SongNotes: Doon the Moor Jamie O’Reilly & The Rogues

From On the Banks of the Roses LP, 1986
Rereleased on Jamie O’Reilly & The Rogues
A Collection of Rogues’ Recordings
, 2005

Listen here:

Tom Amandes, vocals, penny whistle
Jamie O’Reilly, vocals
Paul Amandesm guitar, harmony vocals
Peter Swenson, classical guitar
Stuart Rosenberg, fiddle
John Floeter, double bass

Doon the Moor was a find in the Colm O Lochlainn More Irish Street Ballads book. We loved its modal sound, and the old-world charm of the story of the lass on the moor discovered by a traveler.

The Banks of the Roses LP was recorded at WFMT studio. The LP has photography by Miki Greenberg. His shot from his travels in Scotland
on the back cover seemed just right.


As I rode out one morn in May
It being fine and sunny weather,
Some miles frae home I chanced to roam
Among the bonny, blooming heather
Doon the moor.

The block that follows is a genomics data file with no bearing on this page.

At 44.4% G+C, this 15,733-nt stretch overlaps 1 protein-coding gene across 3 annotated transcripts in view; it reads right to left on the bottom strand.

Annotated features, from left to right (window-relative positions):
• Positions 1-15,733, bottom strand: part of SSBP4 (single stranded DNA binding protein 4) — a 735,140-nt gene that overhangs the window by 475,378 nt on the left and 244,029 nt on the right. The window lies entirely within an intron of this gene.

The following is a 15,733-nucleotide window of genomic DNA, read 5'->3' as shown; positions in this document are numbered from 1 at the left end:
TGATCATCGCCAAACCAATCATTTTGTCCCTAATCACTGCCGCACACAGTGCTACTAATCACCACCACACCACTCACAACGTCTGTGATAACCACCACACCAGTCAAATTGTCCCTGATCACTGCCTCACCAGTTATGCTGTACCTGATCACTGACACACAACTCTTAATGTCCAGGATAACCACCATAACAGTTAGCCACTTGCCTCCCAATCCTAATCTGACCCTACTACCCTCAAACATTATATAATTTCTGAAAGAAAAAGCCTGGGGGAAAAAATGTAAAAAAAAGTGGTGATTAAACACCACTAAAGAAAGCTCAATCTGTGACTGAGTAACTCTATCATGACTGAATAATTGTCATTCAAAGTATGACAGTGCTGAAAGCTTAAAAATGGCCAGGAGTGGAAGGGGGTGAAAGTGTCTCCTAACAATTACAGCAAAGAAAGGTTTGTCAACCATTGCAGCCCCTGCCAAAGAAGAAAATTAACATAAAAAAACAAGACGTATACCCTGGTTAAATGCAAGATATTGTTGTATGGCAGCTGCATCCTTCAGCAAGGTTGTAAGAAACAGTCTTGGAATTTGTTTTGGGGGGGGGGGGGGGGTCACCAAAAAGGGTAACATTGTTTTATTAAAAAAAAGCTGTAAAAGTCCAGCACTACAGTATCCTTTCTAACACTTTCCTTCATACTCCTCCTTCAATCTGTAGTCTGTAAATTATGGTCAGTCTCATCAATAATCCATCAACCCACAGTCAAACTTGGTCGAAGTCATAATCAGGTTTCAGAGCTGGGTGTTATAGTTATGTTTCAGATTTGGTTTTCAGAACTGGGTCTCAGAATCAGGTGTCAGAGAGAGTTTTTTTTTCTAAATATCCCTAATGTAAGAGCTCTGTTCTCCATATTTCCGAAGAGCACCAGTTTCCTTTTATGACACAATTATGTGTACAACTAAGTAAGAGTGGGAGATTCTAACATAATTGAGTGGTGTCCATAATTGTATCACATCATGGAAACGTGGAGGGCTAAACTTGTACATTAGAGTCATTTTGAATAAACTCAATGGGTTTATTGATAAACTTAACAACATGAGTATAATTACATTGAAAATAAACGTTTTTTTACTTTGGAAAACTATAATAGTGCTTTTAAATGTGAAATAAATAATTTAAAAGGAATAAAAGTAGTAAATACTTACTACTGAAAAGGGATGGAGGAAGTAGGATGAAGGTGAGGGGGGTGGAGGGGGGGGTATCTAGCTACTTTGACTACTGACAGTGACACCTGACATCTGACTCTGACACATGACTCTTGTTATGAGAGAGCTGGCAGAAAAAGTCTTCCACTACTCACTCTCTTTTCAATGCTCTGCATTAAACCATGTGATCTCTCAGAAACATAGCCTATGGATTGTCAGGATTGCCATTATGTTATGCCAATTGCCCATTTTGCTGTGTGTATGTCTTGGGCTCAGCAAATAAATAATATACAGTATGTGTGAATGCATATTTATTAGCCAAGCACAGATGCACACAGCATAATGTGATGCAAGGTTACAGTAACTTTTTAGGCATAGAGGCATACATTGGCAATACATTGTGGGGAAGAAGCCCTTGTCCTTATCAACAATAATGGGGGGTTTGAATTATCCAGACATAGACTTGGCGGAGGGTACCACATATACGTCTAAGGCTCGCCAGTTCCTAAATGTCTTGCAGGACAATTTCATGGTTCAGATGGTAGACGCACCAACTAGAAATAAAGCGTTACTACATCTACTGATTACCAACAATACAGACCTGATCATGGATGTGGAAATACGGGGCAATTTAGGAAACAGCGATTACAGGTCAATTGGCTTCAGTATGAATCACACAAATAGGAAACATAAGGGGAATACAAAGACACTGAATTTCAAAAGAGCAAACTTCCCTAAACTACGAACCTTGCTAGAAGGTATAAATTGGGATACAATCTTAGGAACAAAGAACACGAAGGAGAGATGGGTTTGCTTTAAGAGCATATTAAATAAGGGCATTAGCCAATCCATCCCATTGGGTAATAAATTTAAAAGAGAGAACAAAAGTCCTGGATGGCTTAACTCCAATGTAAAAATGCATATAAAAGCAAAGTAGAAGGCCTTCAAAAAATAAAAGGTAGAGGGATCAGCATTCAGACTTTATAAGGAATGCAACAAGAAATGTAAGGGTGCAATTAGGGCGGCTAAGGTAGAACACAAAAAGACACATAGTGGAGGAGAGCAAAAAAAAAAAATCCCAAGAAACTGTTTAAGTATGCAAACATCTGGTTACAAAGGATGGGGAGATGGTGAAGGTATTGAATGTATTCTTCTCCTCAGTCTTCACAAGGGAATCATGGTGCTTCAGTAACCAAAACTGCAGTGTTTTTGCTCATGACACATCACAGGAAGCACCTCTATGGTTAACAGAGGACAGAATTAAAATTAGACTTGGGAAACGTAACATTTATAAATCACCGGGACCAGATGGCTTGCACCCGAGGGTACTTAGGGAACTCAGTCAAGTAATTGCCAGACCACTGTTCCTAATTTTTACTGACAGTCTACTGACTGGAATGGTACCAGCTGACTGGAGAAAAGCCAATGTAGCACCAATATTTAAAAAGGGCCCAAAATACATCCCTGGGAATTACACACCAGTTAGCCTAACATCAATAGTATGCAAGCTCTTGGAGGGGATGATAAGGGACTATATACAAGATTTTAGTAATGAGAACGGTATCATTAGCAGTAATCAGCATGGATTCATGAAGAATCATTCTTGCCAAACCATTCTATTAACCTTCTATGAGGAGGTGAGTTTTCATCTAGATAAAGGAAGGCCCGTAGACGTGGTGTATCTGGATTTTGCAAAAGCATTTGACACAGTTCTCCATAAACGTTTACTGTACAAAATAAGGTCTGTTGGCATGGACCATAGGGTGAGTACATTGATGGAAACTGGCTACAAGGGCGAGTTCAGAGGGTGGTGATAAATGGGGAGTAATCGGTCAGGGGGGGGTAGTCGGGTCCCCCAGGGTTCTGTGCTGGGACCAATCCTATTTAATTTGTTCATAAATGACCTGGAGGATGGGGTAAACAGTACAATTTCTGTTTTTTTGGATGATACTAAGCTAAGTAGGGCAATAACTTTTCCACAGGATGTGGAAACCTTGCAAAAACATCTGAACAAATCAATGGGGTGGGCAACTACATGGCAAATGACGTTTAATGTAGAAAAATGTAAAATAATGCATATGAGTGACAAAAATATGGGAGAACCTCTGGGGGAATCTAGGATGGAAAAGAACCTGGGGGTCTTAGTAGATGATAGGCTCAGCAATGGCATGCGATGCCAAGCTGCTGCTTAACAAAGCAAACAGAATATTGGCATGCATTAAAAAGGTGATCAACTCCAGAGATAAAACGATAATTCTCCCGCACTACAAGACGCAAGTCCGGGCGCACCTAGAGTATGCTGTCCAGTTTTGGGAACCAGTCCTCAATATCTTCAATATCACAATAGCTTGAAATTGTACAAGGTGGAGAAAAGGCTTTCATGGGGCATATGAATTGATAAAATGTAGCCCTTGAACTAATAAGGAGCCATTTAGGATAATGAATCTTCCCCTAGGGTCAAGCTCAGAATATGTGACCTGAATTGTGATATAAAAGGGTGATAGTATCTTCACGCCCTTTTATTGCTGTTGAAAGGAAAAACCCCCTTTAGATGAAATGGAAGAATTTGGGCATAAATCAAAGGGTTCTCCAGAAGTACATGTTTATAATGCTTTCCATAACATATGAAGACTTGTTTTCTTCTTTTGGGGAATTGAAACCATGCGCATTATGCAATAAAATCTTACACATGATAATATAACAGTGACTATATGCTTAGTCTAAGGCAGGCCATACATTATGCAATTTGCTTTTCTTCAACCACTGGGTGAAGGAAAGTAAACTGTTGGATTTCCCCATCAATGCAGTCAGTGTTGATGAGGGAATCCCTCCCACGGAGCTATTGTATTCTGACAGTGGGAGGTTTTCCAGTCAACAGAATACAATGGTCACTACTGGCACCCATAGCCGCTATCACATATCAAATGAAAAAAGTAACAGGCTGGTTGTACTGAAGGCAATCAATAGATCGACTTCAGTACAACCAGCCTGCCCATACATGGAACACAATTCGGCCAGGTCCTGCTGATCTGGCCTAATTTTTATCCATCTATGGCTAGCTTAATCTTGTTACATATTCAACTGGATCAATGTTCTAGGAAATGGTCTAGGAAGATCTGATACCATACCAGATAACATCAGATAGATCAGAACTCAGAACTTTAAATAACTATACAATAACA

Doon the moor and ‘mang the heather
Doon the moor and ‘mang the heather
Some miles frae home I chanced to roam
Among the bonny, blooming heather
Doon the moor.

I rode along to the huntsman’s song
My heart bein’ light as any feather,
Until I met with tha wee lass
A-brushin’ the dew from off the heather
Doon the moor etc.

She barefoot was and homely clad
And she wore neither hat nor feather
But her plaid hung neatly ’round her waist
As she tripped o’er the blooming heather.

We tigged and toyed frae morn to night
It bein’ the langest day in summer
Until the beams o’ the red, settin’ sun
Came sparklin’ doon along the heather.

Says she, “My laddie, I maun gang
My ewes are strayin’ frae each ither
And I’m as loth to part wi’ you
As the wee lambs to part their mither.”

Then up she got and off she went
Her name nor place I ne’er could gather
But if I were king, I’d make her queen
The lass I met amang the heather.

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Colm Ó Lochlainn (1892 – 26 June 1972) was a printer, typographer, collector of Irish ballads and traditional Irish Uilleann piper. He was notably the author of Irish Street Ballads published in 1939 and More Irish Street Ballads in 1965.

Ó Lochlainn established the Candle Press in 1916. It was the winner of a bronze medal for bookbinding in 1924.

He founded his own press, At the Sign of the Three Candles Press, in 1926. He gave the aspiring piper Seamus Ennis his first job at this press, and Ennis collaborated with him on the Irish Street Ballads books. (Wikipedia)